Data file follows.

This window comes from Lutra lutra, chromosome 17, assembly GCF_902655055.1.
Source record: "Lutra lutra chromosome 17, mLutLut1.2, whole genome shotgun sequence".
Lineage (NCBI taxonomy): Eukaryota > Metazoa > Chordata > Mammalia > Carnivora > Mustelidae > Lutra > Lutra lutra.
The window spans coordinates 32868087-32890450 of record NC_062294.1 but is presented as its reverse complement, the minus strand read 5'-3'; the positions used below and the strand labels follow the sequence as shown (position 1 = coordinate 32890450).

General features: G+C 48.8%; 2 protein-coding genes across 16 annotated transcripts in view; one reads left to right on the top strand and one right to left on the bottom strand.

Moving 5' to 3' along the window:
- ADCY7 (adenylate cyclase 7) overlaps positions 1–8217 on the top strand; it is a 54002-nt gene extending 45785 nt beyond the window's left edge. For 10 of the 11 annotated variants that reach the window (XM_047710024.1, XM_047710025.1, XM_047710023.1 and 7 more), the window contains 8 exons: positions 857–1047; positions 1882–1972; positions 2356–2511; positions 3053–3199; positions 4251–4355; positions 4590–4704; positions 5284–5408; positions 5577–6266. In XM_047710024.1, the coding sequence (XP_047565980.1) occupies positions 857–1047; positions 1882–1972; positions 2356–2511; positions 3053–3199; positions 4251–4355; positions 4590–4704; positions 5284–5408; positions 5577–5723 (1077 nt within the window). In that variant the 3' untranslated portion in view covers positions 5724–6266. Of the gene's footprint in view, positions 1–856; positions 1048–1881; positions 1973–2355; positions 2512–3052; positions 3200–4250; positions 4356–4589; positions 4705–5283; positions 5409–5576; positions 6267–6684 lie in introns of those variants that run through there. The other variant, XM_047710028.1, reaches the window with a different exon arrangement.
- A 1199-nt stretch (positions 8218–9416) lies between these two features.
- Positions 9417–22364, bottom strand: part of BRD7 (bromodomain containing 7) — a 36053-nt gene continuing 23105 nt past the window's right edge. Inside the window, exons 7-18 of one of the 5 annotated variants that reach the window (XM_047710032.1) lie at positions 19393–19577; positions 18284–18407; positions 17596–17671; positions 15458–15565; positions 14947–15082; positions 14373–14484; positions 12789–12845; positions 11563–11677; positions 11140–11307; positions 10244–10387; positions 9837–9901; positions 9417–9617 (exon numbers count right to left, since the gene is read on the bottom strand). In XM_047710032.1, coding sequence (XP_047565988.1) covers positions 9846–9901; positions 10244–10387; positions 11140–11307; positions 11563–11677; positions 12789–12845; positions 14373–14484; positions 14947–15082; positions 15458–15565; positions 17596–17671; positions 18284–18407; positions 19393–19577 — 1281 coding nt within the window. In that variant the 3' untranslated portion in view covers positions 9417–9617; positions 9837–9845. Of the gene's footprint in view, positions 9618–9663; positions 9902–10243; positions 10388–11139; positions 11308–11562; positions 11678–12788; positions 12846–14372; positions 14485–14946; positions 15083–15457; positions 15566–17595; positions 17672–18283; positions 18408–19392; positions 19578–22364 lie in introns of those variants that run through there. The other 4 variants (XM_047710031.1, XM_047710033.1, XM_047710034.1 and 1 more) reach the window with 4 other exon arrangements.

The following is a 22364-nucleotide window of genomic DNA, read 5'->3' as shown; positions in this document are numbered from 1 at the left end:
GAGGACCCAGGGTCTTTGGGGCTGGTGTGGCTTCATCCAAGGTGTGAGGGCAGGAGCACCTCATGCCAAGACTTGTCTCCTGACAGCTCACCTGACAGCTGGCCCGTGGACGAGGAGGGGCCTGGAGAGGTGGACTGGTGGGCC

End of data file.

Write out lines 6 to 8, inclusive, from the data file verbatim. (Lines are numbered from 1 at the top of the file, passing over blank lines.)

Moving 5' to 3' along the window:
- ADCY7 (adenylate cyclase 7) overlaps positions 1–8217 on the top strand; it is a 54002-nt gene extending 45785 nt beyond the window's left edge. For 10 of the 11 annotated variants that reach the window (XM_047710024.1, XM_047710025.1, XM_047710023.1 and 7 more), the window contains 8 exons: positions 857–1047; positions 1882–1972; positions 2356–2511; positions 3053–3199; positions 4251–4355; positions 4590–4704; positions 5284–5408; positions 5577–6266. In XM_047710024.1, the coding sequence (XP_047565980.1) occupies positions 857–1047; positions 1882–1972; positions 2356–2511; positions 3053–3199; positions 4251–4355; positions 4590–4704; positions 5284–5408; positions 5577–5723 (1077 nt within the window). In that variant the 3' untranslated portion in view covers positions 5724–6266. Of the gene's footprint in view, positions 1–856; positions 1048–1881; positions 1973–2355; positions 2512–3052; positions 3200–4250; positions 4356–4589; positions 4705–5283; positions 5409–5576; positions 6267–6684 lie in introns of those variants that run through there. The other variant, XM_047710028.1, reaches the window with a different exon arrangement.
- A 1199-nt stretch (positions 8218–9416) lies between these two features.